By Issy Hoffman

As we enter the autumnal months and Halloween springs fast upon us and we busily
carve pumpkins with our loved ones, I often think what on earth am I going to do with
the leftover carved pumpkin once Halloween has ended. Here I look into the benefits
of consuming pumpkin to bring another use of the glorious orange vegetable.

We know the pumpkin as typically a bright orange, round vegetable with a tough
smooth skin. The pumpkin is part of the squash family and can be deemed as the
most popular one of them all! Like many vegetables you can eat the whole pumpkin
when cooked, including the pulp, seeds and skin. While they are phenomenal for
carving with the family and provide hours of fun, they also have a delicious taste with
health benefits and nutritional value to go alongside this.

Pumpkins are a great source of dietary fibre. Dietary fibre is important for digestion,
aiding in keeping us fuller for longer and has been associated with reducing type 2
diabetes mellitus. As a nation, many of us fall flat of the new
recommendations for daily fibre intake which is 30g per day. A portion of fresh
pumpkin cooked ranges to nearly 3 grams of fibre and canned up to 7g, which can
help us increase or hit that daily target.

The pumpkin holds a high content of vitamin A, C and E. More specifically vitamin A
has been linked to benefitting eye vision as it protects the surface of the eye, as well
as decreasing the risk of macular degeneration. Vitamin C helps promote collagen
synthesis which is beneficial for glowing skin and healthy nails and hair. Lastly
vitamin E is known for its benefits towards the skin, which is why we see many
people using vitamin E oil on the body and face.

Beta-carotene is the wonderful antioxidant that gives the pumpkin its bright colour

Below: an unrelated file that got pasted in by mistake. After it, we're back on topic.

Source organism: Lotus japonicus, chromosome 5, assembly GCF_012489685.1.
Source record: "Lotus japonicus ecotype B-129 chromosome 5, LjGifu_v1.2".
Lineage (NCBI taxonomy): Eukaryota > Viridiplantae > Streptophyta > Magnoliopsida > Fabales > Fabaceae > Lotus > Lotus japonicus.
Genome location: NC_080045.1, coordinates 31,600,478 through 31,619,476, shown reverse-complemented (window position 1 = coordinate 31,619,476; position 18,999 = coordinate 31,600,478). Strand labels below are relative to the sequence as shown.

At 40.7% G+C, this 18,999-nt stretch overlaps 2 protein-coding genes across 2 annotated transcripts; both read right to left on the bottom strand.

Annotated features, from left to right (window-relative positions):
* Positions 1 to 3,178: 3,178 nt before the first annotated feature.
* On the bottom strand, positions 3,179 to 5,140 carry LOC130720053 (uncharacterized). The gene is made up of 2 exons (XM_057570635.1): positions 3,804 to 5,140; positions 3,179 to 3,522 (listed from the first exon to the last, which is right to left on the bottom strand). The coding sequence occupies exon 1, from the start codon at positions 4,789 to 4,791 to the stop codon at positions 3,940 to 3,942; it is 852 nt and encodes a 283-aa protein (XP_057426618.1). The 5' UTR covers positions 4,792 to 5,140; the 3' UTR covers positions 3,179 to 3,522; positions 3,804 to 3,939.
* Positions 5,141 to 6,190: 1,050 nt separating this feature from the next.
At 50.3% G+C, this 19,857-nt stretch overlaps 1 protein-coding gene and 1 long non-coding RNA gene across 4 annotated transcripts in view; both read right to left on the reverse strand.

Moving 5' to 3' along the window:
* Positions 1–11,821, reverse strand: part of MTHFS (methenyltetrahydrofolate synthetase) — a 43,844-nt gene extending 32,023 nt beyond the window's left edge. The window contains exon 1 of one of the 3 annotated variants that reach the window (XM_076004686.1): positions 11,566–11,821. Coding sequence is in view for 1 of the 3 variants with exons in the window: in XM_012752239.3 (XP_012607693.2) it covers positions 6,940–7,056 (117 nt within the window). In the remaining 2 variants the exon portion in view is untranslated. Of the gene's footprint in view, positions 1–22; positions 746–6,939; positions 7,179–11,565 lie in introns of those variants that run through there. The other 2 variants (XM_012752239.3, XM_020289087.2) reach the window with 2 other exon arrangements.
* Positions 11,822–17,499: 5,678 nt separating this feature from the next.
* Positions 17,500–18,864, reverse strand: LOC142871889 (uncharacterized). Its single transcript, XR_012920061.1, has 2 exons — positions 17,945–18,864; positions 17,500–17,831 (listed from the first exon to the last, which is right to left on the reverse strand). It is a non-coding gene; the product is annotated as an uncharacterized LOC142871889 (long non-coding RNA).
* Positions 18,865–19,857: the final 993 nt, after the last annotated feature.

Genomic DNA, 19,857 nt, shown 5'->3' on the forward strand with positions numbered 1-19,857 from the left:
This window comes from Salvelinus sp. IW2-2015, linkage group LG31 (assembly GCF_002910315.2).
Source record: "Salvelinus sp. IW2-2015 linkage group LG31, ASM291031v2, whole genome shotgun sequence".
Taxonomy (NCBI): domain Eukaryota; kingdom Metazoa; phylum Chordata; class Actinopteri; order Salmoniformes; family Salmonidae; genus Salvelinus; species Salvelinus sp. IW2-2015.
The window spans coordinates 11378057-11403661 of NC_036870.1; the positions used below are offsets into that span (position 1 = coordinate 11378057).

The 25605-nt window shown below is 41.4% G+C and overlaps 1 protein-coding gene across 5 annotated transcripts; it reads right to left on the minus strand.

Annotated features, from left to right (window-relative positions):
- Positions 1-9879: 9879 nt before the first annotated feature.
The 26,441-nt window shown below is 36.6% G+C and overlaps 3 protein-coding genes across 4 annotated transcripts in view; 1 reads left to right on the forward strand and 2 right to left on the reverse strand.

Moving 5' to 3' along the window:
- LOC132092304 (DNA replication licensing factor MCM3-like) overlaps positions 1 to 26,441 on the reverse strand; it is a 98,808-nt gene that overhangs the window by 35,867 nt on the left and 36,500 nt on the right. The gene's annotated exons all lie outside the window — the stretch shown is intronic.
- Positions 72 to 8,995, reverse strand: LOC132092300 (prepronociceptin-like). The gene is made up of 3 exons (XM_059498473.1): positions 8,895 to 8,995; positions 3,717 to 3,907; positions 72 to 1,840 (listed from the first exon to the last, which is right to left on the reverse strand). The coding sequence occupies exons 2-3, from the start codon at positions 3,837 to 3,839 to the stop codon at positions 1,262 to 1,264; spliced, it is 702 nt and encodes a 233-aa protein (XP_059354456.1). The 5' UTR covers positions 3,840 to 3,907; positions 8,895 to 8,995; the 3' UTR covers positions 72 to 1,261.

and the precursor to vitamin A. Research has shown consuming beta-carotene helps
protect the body against free radicals and may lower the risk of developing cancer
and heart disease.

The vitamin C and E content in the pumpkin helps aid in immune defence by
performing numerous cellular functions within the immune system. Vitamin C is also
necessary for growth and repair throughout the body, helping the maintenance of
cartilage and bones as well as healing wounds. Likewise, because the body cannot
synthesise vitamin C itself, it is essential we consume it through dietary ways.

While the pumpkin is an excellent source of Vitamin C, E and A, it also provides for a
great source of potassium, calcium, magnesium and Vitamin B. Pumpkin can also
be a great substitute for a carbohydrate source on days where you may be less
active, due to its low-calorie content. Additionally, by consuming a serving (80g) of
cooked pumpkin, this can provide you with one of your five a day and you can mix
pumpkin into any meal of the day. Lastly, the pumpkin seeds inside contain a potent
amount of protein and plant based fatty acids which are vital for brain function and
regulating cholesterol levels.

So now you know the possible health benefits, why not try introducing pumpkin into
your diet and make more of your leftover pumpkin this autumn. My personal
favourites are a piping hot bowl of pumpkin soup or a slice of rich pumpkin pie. Find
what you like and enjoy the seasonal popular pumpkin!

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